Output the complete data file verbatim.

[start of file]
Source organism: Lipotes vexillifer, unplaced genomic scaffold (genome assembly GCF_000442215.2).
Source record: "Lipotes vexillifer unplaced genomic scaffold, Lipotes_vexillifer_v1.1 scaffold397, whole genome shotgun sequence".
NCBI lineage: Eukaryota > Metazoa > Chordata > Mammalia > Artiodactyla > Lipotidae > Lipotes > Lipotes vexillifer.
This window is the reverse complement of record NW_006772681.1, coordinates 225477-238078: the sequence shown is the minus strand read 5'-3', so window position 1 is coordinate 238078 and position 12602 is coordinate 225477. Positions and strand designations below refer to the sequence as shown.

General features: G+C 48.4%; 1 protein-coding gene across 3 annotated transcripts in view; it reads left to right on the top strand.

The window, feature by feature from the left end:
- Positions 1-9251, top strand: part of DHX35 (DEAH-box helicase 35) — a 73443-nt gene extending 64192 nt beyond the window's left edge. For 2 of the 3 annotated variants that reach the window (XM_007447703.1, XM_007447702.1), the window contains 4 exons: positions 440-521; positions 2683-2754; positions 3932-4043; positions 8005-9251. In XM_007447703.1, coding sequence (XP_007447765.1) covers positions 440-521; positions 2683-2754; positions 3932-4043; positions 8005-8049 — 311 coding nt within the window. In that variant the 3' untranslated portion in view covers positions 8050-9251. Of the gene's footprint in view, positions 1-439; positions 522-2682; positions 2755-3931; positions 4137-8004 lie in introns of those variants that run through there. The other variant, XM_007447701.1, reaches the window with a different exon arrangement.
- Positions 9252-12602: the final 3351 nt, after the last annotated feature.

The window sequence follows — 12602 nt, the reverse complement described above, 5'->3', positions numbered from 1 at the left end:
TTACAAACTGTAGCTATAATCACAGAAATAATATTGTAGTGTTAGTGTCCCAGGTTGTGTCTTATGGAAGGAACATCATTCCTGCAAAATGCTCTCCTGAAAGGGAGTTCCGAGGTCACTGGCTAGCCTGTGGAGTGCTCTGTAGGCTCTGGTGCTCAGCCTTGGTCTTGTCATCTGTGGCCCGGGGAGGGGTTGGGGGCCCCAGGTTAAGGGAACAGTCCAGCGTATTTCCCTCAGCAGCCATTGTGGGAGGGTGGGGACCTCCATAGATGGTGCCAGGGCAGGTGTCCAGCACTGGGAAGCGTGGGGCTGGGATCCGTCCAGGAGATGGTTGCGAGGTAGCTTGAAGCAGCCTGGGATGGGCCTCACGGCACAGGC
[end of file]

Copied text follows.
Source organism: Lipotes vexillifer, unplaced genomic scaffold (genome assembly GCF_000442215.2).
Source record: "Lipotes vexillifer unplaced genomic scaffold, Lipotes_vexillifer_v1.1 scaffold397, whole genome shotgun sequence".
NCBI lineage: Eukaryota > Metazoa > Chordata > Mammalia > Artiodactyla > Lipotidae > Lipotes > Lipotes vexillifer.
This window is the reverse complement of record NW_006772681.1, coordinates 225477-238078: the sequence shown is the minus strand read 5'-3', so window position 1 is coordinate 238078 and position 12602 is coordinate 225477. Positions and strand designations below refer to the sequence as shown.

General features: G+C 48.4%; 1 protein-coding gene across 3 annotated transcripts in view; it reads left to right on the top strand.

The window, feature by feature from the left end:
- Positions 1-9251, top strand: part of DHX35 (DEAH-box helicase 35) — a 73443-nt gene extending 64192 nt beyond the window's left edge. For 2 of the 3 annotated variants that reach the window (XM_007447703.1, XM_007447702.1), the window contains 4 exons: positions 440-521; positions 2683-2754; positions 3932-4043; positions 8005-9251. In XM_007447703.1, coding sequence (XP_007447765.1) covers positions 440-521; positions 2683-2754; positions 3932-4043; positions 8005-8049 — 311 coding nt within the window. In that variant the 3' untranslated portion in view covers positions 8050-9251. Of the gene's footprint in view, positions 1-439; positions 522-2682; positions 2755-3931; positions 4137-8004 lie in introns of those variants that run through there. The other variant, XM_007447701.1, reaches the window with a different exon arrangement.
- Positions 9252-12602: the final 3351 nt, after the last annotated feature.

The window sequence follows — 12602 nt, the reverse complement described above, 5'->3', positions numbered from 1 at the left end:
TTACAAACTGTAGCTATAATCACAGAAATAATATTGTAGTGTTAGTGTCCCAGGTTGTGTCTTATGGAAGGAACATCATTCCTGCAAAATGCTCTCCTGAAAGGGAGTTCCGAGGTCACTGGCTAGCCTGTGGAGTGCTCTGTAGGCTCTGGTGCTCAGCCTTGGTCTTGTCATCTGTGGCCCGGGGAGGGGTTGGGGGCCCCAGGTTAAGGGAACAGTCCAGCGTATTTCCCTCAGCAGCCATTGTGGGAGGGTGGGGACCTCCATAGATGGTGCCAGGGCAGGTGTCCAGCACTGGGAAGCGTGGGGCTGGGATCCGTCCAGGAGATGGTTGCGAGGTAGCTTGAAGCAGCCTGGGATGGGCCTCACGGCACAGGC